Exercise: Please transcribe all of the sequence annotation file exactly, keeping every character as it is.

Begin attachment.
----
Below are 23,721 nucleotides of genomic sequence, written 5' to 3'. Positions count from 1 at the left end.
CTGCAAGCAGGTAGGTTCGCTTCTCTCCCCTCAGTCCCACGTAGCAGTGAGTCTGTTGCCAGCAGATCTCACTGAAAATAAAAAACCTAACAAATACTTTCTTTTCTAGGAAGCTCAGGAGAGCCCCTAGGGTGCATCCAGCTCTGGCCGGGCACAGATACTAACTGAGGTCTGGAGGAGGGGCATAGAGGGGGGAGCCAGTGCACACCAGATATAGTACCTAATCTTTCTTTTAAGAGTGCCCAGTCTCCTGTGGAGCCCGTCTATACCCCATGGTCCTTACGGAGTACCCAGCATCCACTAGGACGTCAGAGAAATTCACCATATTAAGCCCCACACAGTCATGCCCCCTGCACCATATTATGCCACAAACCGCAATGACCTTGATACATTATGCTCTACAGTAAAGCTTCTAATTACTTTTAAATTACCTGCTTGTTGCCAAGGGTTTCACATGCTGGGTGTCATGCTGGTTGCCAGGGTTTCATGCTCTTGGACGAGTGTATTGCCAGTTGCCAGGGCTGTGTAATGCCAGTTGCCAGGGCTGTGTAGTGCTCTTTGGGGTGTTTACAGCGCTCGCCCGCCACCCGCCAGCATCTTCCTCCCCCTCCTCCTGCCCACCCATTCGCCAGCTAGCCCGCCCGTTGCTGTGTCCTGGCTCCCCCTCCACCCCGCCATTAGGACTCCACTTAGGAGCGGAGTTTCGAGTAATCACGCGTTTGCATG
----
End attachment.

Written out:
Below are 23,721 nucleotides of genomic sequence, written 5' to 3'. Positions count from 1 at the left end.
CTGCAAGCAGGTAGGTTCGCTTCTCTCCCCTCAGTCCCACGTAGCAGTGAGTCTGTTGCCAGCAGATCTCACTGAAAATAAAAAACCTAACAAATACTTTCTTTTCTAGGAAGCTCAGGAGAGCCCCTAGGGTGCATCCAGCTCTGGCCGGGCACAGATACTAACTGAGGTCTGGAGGAGGGGCATAGAGGGGGGAGCCAGTGCACACCAGATATAGTACCTAATCTTTCTTTTAAGAGTGCCCAGTCTCCTGTGGAGCCCGTCTATACCCCATGGTCCTTACGGAGTACCCAGCATCCACTAGGACGTCAGAGAAATTCACCATATTAAGCCCCACACAGTCATGCCCCCTGCACCATATTATGCCACAAACCGCAATGACCTTGATACATTATGCTCTACAGTAAAGCTTCTAATTACTTTTAAATTACCTGCTTGTTGCCAAGGGTTTCACATGCTGGGTGTCATGCTGGTTGCCAGGGTTTCATGCTCTTGGACGAGTGTATTGCCAGTTGCCAGGGCTGTGTAATGCCAGTTGCCAGGGCTGTGTAGTGCTCTTTGGGGTGTTTACAGCGCTCGCCCGCCACCCGCCAGCATCTTCCTCCCCCTCCTCCTGCCCACCCATTCGCCAGCTAGCCCGCCCGTTGCTGTGTCCTGGCTCCCCCTCCACCCCGCCATTAGGACTCCACTTAGGAGCGGAGTTTCGAGTAATCACGCGTTTGCATG